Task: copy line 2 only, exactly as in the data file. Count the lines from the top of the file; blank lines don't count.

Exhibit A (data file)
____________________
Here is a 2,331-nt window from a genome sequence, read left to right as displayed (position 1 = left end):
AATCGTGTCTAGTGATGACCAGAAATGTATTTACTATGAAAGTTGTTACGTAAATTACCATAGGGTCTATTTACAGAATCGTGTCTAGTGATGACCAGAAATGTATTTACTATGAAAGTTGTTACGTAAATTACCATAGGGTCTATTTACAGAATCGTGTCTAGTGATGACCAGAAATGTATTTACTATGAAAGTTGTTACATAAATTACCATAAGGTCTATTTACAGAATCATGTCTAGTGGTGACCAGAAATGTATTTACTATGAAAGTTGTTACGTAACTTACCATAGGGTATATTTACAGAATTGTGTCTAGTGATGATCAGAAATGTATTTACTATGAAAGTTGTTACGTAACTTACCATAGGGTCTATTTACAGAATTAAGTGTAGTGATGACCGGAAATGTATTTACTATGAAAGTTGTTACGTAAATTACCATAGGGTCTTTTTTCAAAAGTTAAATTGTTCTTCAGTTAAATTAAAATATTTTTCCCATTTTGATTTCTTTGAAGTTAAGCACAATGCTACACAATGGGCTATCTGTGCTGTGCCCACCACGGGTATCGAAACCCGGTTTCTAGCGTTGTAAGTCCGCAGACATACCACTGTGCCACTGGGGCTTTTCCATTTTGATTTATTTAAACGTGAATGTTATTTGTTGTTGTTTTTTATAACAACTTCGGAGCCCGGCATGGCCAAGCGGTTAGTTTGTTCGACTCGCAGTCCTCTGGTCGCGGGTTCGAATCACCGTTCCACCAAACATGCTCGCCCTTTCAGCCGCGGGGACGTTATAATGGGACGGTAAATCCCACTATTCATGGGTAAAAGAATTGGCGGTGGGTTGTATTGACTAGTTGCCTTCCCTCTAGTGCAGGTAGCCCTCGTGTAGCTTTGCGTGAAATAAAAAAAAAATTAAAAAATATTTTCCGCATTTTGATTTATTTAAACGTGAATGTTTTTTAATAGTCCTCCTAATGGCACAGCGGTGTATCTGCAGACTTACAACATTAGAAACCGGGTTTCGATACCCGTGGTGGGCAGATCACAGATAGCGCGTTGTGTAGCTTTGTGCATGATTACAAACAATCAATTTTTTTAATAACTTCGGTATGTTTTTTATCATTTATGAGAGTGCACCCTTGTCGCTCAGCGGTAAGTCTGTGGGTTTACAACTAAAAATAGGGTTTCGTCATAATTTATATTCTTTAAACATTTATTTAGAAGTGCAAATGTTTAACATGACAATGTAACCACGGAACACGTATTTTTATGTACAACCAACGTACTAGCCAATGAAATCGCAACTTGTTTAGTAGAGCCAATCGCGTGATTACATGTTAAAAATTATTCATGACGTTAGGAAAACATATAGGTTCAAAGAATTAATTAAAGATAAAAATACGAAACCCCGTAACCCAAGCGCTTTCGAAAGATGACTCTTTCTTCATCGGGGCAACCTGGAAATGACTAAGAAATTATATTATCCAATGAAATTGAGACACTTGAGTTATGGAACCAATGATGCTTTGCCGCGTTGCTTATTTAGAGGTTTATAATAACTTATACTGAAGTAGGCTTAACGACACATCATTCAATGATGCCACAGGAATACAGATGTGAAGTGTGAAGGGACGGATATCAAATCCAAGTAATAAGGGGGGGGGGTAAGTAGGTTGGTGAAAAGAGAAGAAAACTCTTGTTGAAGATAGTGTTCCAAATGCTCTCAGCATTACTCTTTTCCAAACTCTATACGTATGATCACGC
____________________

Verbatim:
AATCGTGTCTAGTGATGACCAGAAATGTATTTACTATGAAAGTTGTTACGTAAATTACCATAGGGTCTATTTACAGAATCGTGTCTAGTGATGACCAGAAATGTATTTACTATGAAAGTTGTTACGTAAATTACCATAGGGTCTATTTACAGAATCGTGTCTAGTGATGACCAGAAATGTATTTACTATGAAAGTTGTTACATAAATTACCATAAGGTCTATTTACAGAATCATGTCTAGTGGTGACCAGAAATGTATTTACTATGAAAGTTGTTACGTAACTTACCATAGGGTATATTTACAGAATTGTGTCTAGTGATGATCAGAAATGTATTTACTATGAAAGTTGTTACGTAACTTACCATAGGGTCTATTTACAGAATTAAGTGTAGTGATGACCGGAAATGTATTTACTATGAAAGTTGTTACGTAAATTACCATAGGGTCTTTTTTCAAAAGTTAAATTGTTCTTCAGTTAAATTAAAATATTTTTCCCATTTTGATTTCTTTGAAGTTAAGCACAATGCTACACAATGGGCTATCTGTGCTGTGCCCACCACGGGTATCGAAACCCGGTTTCTAGCGTTGTAAGTCCGCAGACATACCACTGTGCCACTGGGGCTTTTCCATTTTGATTTATTTAAACGTGAATGTTATTTGTTGTTGTTTTTTATAACAACTTCGGAGCCCGGCATGGCCAAGCGGTTAGTTTGTTCGACTCGCAGTCCTCTGGTCGCGGGTTCGAATCACCGTTCCACCAAACATGCTCGCCCTTTCAGCCGCGGGGACGTTATAATGGGACGGTAAATCCCACTATTCATGGGTAAAAGAATTGGCGGTGGGTTGTATTGACTAGTTGCCTTCCCTCTAGTGCAGGTAGCCCTCGTGTAGCTTTGCGTGAAATAAAAAAAAAATTAAAAAATATTTTCCGCATTTTGATTTATTTAAACGTGAATGTTTTTTAATAGTCCTCCTAATGGCACAGCGGTGTATCTGCAGACTTACAACATTAGAAACCGGGTTTCGATACCCGTGGTGGGCAGATCACAGATAGCGCGTTGTGTAGCTTTGTGCATGATTACAAACAATCAATTTTTTTAATAACTTCGGTATGTTTTTTATCATTTATGAGAGTGCACCCTTGTCGCTCAGCGGTAAGTCTGTGGGTTTACAACTAAAAATAGGGTTTCGTCATAATTTATATTCTTTAAACATTTATTTAGAAGTGCAAATGTTTAACATGACAATGTAACCACGGAACACGTATTTTTATGTACAACCAACGTACTAGCCAATGAAATCGCAACTTGTTTAGTAGAGCCAATCGCGTGATTACATGTTAAAAATTATTCATGACGTTAGGAAAACATATAGGTTCAAAGAATTAATTAAAGATAAAAATACGAAACCCCGTAACCCAAGCGCTTTCGAAAGATGACTCTTTCTTCATCGGGGCAACCTGGAAATGACTAAGAAATTATATTATCCAATGAAATTGAGACACTTGAGTTATGGAACCAATGATGCTTTGCCGCGTTGCTTATTTAGAGGTTTATAATAACTTATACTGAAGTAGGCTTAACGACACATCATTCAATGATGCCACAGGAATACAGATGTGAAGTGTGAAGGGACGGATATCAAATCCAAGTAATAAGGGGGGGGGGTAAGTAGGTTGGTGAAAAGAGAAGAAAACTCTTGTTGAAGATAGTGTTCCAAATGCTCTCAGCATTACTCTTTTCCAAACTCTATACGTATGATCACGC